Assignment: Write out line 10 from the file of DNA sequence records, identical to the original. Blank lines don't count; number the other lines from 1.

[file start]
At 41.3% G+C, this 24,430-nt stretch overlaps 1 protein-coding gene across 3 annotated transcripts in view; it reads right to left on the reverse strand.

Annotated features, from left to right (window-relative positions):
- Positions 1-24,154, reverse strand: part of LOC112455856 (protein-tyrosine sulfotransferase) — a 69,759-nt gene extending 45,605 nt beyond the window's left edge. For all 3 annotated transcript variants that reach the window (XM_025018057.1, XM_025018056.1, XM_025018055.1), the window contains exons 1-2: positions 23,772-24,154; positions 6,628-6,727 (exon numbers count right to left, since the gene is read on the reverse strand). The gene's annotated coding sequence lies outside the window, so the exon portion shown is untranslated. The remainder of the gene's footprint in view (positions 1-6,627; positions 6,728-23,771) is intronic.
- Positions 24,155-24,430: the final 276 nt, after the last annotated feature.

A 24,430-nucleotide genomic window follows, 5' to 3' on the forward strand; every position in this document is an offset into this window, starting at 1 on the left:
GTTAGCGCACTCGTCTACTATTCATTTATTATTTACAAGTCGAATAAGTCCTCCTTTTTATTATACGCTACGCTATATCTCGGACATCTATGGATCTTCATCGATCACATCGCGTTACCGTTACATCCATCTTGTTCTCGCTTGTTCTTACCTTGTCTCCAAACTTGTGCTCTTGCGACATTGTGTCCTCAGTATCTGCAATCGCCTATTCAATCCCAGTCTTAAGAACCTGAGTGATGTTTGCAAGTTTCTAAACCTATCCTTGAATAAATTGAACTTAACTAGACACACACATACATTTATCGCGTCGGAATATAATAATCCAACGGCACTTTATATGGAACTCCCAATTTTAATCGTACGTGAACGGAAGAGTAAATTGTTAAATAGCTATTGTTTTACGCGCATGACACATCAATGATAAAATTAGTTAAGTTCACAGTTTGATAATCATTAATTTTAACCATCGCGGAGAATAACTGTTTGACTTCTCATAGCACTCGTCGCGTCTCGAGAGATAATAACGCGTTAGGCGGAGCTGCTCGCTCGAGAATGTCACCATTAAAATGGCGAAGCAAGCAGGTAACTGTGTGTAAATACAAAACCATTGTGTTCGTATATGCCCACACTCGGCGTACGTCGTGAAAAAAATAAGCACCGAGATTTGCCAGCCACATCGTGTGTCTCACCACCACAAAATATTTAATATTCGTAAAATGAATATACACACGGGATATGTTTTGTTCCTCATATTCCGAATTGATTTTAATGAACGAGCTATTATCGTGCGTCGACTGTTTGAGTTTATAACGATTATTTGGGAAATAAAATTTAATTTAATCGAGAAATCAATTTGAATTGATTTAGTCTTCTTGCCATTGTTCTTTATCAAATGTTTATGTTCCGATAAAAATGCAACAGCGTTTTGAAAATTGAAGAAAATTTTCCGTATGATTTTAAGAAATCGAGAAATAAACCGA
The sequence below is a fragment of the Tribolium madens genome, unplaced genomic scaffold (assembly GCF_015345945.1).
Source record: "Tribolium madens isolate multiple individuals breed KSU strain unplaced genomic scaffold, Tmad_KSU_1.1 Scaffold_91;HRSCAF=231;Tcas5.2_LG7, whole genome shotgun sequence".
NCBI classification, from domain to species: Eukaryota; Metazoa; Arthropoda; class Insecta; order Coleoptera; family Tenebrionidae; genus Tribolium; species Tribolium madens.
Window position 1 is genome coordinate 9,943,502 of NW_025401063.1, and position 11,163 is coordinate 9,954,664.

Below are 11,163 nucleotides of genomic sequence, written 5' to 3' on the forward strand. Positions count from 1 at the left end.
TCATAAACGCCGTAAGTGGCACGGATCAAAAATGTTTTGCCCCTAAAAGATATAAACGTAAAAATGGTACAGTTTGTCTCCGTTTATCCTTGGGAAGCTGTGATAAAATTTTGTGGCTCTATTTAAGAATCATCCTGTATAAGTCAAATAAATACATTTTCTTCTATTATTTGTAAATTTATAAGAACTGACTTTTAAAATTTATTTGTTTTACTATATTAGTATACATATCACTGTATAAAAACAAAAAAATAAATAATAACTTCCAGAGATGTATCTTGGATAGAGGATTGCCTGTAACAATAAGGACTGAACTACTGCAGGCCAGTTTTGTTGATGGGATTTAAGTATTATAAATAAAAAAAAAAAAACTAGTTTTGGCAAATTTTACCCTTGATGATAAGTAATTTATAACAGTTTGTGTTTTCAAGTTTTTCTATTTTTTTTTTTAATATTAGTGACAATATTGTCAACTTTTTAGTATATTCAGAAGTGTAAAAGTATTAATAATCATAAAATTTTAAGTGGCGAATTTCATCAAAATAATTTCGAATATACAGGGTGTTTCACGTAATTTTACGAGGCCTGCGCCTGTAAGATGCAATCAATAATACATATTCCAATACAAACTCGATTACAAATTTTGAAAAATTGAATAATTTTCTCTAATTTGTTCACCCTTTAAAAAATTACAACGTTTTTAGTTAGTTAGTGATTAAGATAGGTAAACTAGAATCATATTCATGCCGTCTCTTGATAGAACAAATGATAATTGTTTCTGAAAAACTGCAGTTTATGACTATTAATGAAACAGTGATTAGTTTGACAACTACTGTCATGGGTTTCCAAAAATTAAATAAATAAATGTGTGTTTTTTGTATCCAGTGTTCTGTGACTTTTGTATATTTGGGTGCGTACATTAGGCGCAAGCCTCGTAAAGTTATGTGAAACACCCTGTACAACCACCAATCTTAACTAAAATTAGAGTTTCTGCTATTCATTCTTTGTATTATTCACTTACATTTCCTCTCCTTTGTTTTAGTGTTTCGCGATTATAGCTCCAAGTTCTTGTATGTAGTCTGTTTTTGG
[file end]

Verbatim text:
Window position 1 is genome coordinate 9,943,502 of NW_025401063.1, and position 11,163 is coordinate 9,954,664.